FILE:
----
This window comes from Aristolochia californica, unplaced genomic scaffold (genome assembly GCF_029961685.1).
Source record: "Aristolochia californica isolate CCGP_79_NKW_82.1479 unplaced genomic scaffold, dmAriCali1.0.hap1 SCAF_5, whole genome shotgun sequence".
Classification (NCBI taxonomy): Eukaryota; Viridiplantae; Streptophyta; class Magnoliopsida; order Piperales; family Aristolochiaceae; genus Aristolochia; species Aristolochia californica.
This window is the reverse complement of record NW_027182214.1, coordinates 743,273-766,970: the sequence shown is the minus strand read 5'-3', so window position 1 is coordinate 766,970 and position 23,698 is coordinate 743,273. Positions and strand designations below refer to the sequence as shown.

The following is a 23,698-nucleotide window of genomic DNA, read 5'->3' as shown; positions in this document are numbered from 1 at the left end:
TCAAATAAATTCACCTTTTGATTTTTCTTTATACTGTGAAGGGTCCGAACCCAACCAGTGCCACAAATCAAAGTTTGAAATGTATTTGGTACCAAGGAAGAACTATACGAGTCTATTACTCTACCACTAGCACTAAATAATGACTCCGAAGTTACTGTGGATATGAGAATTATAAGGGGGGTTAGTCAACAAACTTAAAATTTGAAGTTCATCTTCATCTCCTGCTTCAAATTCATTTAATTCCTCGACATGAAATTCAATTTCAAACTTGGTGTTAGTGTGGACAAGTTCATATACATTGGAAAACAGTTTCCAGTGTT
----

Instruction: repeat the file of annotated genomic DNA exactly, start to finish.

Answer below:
This window comes from Aristolochia californica, unplaced genomic scaffold (genome assembly GCF_029961685.1).
Source record: "Aristolochia californica isolate CCGP_79_NKW_82.1479 unplaced genomic scaffold, dmAriCali1.0.hap1 SCAF_5, whole genome shotgun sequence".
Classification (NCBI taxonomy): Eukaryota; Viridiplantae; Streptophyta; class Magnoliopsida; order Piperales; family Aristolochiaceae; genus Aristolochia; species Aristolochia californica.
This window is the reverse complement of record NW_027182214.1, coordinates 743,273-766,970: the sequence shown is the minus strand read 5'-3', so window position 1 is coordinate 766,970 and position 23,698 is coordinate 743,273. Positions and strand designations below refer to the sequence as shown.

The following is a 23,698-nucleotide window of genomic DNA, read 5'->3' as shown; positions in this document are numbered from 1 at the left end:
TCAAATAAATTCACCTTTTGATTTTTCTTTATACTGTGAAGGGTCCGAACCCAACCAGTGCCACAAATCAAAGTTTGAAATGTATTTGGTACCAAGGAAGAACTATACGAGTCTATTACTCTACCACTAGCACTAAATAATGACTCCGAAGTTACTGTGGATATGAGAATTATAAGGGGGGTTAGTCAACAAACTTAAAATTTGAAGTTCATCTTCATCTCCTGCTTCAAATTCATTTAATTCCTCGACATGAAATTCAATTTCAAACTTGGTGTTAGTGTGGACAAGTTCATATACATTGGAAAACAGTTTCCAGTGTT